We are committed to considering all methods of dealing with waste, and as the 21st century approaches we shall have more and more waste. However, we must be sure that the policy we choose is not one that we shall regret or change our mind about in a few years. We have the time now to study the options before we embark upon a course of action. I have carefully considered the quite tough targets for reduction in the production of waste set by the Department of the Environment. As the chairman of the all-party group on the retail industry, I also know that that industry has quite a burden to reduce waste considerably. That is the first thing we have to do.

I expect that housewives--and there are not many of us in the Chamber--will be buying their washing powder and liquid in biodegradable refills, so that there are not so many plastic bottles to get rid of. When plastic is burnt in incinerators, it becomes lethal. If plastic is not burnt and instead is dealt with in other ways, it does not produce such disastrous pollution.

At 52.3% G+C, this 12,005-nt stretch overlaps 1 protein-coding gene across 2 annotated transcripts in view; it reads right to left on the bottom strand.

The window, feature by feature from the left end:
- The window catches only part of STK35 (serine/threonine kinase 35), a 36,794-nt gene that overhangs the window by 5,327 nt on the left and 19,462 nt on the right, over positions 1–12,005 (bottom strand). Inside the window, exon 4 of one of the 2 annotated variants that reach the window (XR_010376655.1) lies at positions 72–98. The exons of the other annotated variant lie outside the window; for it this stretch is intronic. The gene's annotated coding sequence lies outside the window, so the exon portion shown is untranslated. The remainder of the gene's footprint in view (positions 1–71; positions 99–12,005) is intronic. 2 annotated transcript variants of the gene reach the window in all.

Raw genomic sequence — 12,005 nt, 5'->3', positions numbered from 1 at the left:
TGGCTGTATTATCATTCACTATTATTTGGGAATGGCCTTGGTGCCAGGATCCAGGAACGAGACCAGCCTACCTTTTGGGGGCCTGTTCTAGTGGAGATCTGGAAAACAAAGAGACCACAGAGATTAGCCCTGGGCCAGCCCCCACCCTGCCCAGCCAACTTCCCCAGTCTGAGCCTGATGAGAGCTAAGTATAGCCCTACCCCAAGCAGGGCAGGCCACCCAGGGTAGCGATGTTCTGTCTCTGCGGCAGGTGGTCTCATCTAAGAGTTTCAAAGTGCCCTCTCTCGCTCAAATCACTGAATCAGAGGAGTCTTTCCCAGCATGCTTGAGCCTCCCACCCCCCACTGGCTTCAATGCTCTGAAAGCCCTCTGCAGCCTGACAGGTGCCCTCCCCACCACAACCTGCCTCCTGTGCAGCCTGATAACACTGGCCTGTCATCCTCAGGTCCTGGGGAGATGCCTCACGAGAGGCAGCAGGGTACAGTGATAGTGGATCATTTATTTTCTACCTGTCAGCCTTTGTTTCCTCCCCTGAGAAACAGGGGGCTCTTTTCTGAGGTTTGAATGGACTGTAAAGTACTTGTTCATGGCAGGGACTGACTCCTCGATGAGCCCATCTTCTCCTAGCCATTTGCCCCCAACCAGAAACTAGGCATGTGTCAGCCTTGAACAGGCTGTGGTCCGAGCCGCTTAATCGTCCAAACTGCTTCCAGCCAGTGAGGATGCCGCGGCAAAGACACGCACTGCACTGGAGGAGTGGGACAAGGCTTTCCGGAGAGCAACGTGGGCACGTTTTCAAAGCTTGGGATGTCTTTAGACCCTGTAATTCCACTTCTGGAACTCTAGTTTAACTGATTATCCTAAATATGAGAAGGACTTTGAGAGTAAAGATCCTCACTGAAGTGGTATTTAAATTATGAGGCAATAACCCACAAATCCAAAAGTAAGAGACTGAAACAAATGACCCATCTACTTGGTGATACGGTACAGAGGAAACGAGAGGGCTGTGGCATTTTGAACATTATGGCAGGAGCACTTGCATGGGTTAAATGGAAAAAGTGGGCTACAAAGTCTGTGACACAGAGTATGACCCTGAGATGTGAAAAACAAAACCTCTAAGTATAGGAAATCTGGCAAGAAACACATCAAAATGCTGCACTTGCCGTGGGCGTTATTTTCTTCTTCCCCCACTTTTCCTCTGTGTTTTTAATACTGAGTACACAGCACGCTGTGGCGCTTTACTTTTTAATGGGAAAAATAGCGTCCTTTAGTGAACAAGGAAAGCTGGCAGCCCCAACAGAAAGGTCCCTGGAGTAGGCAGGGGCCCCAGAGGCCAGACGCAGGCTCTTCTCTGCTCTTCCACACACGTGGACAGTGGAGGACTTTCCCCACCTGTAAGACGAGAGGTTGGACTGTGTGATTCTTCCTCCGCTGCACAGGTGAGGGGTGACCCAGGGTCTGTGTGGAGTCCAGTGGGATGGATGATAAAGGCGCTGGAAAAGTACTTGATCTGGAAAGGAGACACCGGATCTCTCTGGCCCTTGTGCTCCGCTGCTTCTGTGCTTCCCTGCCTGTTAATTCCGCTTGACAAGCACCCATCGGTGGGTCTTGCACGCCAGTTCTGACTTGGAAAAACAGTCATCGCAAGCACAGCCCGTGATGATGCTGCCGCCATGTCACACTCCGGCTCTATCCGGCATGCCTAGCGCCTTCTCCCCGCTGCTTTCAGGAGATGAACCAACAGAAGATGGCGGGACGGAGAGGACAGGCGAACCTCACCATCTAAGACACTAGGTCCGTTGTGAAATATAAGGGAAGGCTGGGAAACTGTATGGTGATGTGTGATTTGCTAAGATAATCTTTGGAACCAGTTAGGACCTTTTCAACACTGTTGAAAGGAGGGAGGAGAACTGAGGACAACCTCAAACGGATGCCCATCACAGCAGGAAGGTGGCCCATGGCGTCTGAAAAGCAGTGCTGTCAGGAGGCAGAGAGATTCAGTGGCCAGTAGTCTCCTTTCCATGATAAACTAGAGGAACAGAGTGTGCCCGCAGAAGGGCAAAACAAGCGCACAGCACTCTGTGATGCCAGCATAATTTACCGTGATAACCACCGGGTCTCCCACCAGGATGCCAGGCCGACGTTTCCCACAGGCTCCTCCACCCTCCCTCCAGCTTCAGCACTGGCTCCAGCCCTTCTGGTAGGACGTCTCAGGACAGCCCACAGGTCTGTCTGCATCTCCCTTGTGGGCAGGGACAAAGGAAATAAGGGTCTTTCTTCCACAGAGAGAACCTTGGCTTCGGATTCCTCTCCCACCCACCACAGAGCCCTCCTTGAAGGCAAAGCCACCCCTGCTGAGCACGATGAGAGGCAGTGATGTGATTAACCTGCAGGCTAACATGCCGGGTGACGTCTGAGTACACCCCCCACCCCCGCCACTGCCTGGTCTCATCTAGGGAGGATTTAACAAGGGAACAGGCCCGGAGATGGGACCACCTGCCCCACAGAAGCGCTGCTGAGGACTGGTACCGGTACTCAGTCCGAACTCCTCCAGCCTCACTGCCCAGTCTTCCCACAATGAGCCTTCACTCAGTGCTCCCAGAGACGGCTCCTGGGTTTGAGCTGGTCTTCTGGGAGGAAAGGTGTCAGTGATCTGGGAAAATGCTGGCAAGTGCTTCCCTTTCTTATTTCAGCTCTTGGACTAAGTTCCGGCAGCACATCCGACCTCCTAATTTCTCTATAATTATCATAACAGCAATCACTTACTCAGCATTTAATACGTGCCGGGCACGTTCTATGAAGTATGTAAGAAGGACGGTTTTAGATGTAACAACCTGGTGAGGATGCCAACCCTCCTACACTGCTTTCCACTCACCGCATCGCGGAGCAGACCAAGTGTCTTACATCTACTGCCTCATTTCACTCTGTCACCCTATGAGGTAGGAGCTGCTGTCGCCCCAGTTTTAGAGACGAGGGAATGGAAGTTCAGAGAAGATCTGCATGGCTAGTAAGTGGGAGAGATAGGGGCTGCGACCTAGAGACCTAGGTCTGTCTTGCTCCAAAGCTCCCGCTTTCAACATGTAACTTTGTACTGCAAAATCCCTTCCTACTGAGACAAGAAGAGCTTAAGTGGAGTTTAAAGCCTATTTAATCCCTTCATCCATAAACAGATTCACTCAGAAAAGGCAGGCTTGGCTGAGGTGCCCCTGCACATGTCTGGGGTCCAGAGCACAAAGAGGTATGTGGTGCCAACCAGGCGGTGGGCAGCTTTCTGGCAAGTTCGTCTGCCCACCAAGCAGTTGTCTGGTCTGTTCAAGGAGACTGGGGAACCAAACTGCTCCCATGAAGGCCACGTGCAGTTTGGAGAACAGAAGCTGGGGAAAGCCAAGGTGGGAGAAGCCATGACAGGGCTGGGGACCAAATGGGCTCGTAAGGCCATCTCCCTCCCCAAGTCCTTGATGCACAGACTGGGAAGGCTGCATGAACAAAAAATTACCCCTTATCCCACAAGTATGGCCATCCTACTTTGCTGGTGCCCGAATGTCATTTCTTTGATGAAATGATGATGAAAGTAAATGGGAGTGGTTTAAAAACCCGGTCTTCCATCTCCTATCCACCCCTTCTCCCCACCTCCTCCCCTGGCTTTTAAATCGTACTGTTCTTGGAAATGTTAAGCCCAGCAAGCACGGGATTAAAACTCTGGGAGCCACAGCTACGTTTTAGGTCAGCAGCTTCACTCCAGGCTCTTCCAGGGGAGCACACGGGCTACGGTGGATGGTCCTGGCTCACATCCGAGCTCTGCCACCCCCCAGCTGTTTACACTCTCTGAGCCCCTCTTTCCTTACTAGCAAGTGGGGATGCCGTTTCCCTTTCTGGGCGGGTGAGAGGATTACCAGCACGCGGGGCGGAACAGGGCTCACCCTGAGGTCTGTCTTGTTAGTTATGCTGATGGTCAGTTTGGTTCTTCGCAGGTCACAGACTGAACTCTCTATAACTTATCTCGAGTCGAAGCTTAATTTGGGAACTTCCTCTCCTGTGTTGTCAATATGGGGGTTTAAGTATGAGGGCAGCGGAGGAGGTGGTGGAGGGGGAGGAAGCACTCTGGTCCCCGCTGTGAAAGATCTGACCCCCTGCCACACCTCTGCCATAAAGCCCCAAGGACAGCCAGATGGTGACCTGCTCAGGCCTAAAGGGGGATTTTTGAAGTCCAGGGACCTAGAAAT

My hon. Friend the Member for Faversham referred to how much energy could be produced by incinerators. That is a powerful argument. If one could get rid of waste by recycling it into energy, that would be good, provided that the chemical reactions were acceptable. The figure quoted was 18 MW of electricity. However, we have not been told how much energy would be used to produce that 18 MW. Surely we need to know that, if the arguments about the possibilities of creating energy are to be believed.

Even if we can find a safe way in which to incinerate which produces enough energy to make it worth while and valuable, it still produces exceedingly toxic ash, which has to go into landfill. The United States has reduced the landfill requirement by 50 per cent. by recycling alone. The proposed incinerators would reduce the landfill requirement by 60 per cent., but by what we regard as a rather doubtful method.